Lovell High School sells tiny house, begins second project

Lovell High School found themselves in a unique position this fall when they found themselves in the tiny house market.

The result of a two-year multiclass effort, the school had a 24-foot solar powered, off-grid ready, portable tiny home on their hands.

A collaboration of more than 75 students, who planned, designed and constructed the living space, the tiny home came with an apartment sized electric refrigerator, with freezer, a four-burner propane gas stove with oven and an all-in-one washer/dryer combo unit. It also included a flat screen television, a built in couch that doubled as a storage unit and a dozen windows. Needless to say, Gary Tickner, from Ketchum, Idaho, drove away with a bargain when he purchased the home for $34,000. 

Gary Tickner, who drove from Ketchum, Idaho, is pleased with his purchase, a tiny house constructed by Lovell High School students. Inset, high school teacher Bret George stands smiling with Tickner. 
Courtesy Photos

“Gary was impressed with the rustic style of the house,” high school teacher Cindy Asay wrote to the Lovell Chronicle in an email. “He also loved the solar power feature.”

Asay said that she and fellow teacher Bret George began by trying to sell the tiny house locally, beginning with an open house held this summer, but while many in the community left impressed, not many were interested.

“It was just too new of a concept for a lot of local people,” George said.

 So Asay and George broadened their search. They had students photograph the home and help with writing descriptions and marketing materials for the house, and then they listed it nationally.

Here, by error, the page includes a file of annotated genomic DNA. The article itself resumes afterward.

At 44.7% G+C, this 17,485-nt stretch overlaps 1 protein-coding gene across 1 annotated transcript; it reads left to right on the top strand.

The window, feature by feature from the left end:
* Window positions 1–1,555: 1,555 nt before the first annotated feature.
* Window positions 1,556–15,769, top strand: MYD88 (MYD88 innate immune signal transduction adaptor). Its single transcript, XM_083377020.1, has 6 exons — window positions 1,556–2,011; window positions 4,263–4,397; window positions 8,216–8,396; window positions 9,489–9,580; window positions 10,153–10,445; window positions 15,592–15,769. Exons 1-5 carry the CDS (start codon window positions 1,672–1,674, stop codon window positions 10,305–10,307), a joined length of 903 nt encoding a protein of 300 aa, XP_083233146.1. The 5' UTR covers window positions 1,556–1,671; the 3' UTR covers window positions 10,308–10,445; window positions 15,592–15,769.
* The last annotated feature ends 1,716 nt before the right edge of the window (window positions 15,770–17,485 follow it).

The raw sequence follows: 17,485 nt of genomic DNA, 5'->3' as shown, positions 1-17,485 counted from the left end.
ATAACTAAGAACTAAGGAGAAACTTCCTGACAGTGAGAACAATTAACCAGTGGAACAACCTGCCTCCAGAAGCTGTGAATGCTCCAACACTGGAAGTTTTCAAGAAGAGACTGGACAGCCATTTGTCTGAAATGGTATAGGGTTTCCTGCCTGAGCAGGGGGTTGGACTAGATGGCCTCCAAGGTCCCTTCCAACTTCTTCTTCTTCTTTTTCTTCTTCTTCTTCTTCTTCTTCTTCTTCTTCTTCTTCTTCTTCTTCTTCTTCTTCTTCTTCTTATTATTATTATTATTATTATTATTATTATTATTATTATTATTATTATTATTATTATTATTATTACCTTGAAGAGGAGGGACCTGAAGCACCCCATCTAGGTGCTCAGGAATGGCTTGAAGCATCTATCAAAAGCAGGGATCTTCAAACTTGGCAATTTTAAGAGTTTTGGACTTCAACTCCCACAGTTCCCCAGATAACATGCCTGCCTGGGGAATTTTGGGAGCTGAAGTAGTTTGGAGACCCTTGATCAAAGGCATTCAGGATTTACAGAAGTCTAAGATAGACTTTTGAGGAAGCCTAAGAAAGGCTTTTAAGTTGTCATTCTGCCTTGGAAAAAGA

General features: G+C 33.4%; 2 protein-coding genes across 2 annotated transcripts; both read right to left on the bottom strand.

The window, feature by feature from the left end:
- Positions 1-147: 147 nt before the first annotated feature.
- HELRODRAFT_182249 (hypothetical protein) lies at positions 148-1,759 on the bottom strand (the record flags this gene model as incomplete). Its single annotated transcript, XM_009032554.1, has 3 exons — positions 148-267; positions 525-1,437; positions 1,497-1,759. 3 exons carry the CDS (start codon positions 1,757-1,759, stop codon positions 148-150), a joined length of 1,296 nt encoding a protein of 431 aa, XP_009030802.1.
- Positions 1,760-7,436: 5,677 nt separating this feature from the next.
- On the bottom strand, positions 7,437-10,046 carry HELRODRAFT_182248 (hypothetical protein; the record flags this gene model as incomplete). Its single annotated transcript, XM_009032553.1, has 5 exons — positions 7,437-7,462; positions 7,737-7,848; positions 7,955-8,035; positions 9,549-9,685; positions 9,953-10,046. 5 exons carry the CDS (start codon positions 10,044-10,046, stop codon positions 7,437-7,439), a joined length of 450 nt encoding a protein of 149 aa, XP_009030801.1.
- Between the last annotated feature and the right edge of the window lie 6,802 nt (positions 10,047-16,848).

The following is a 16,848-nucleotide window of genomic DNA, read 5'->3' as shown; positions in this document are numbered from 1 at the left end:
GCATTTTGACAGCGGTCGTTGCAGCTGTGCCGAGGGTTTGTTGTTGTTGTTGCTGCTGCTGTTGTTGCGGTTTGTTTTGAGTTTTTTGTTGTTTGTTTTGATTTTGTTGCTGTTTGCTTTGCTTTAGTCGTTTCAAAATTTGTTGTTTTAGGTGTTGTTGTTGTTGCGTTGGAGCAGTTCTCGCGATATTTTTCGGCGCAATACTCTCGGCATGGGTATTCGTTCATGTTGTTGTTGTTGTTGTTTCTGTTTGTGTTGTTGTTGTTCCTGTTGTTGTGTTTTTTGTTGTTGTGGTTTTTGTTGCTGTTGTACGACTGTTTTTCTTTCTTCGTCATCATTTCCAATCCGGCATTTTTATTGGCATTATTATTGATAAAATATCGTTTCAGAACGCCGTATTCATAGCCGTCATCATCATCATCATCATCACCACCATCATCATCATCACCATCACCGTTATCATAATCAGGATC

Success came in listing the house on The website not only was free but allowed Lovell High School to show photos and give detailed descriptions and list the price. 

“We listed it as a rustic cabin on wheels,” Asay said. 

It only took a few weeks for Tickner to contact them.

Tickner, Asay said, rescues Pyrenees dogs from the plains of Idaho, and told her that the tiny house’s ability to be a functional living space anywhere made it a perfect option to serve as a halfway house for his rescued dogs. 

Just that alone proves how well-constructed the tiny house was. The dogs wouldn’t do well in cramped spaces.

“They’re huge,” Asay said. “Those dogs are big.”

The construction of the original tiny house was made possible by a $64,000 Wyoming Education Trust Fund Grant, which was used to not only build the house but to also OSHA safety train the students building it. The $34,000 attained by successfully selling the house will naturally go toward doing the project all over again. 

There’s not a better way to give students a multitude of real life applicable experience than building a house, George said, and the thing about a project like this is that every student who works on it will be entirely new to the process, meaning the same lessons learned while constructing the house will be there to learn again. 

The second tiny house is already well underway, Asay said.

“We’ve got designs finished, the walls up, the subflooring down, the roof is about ready to go on and the floor plan is figured out,” Asay said. 

This second house will be different from the first, Asay said. The students are looking for the house to be a touch more modern, but not too modern, with a different roof pitch and entry way design. It will still be rustic, but won’t be as rustic as the first.  

“We learn a lot as we go,” Asay said.  “The more that Bret and I will continue to do this, it will be more efficient.”

It’s already an exciting process to watch a new house form, Asay said, and she has found herself missing the first house, which was sitting on the lot every day for the past two years for her and her students to visit. 

“It was kind of weird seeing it pull out of the driveway and know you won’t see it again,” Asay said. “It kind of had a melancholy feel to it.” 

By Ryan Fitzmaurice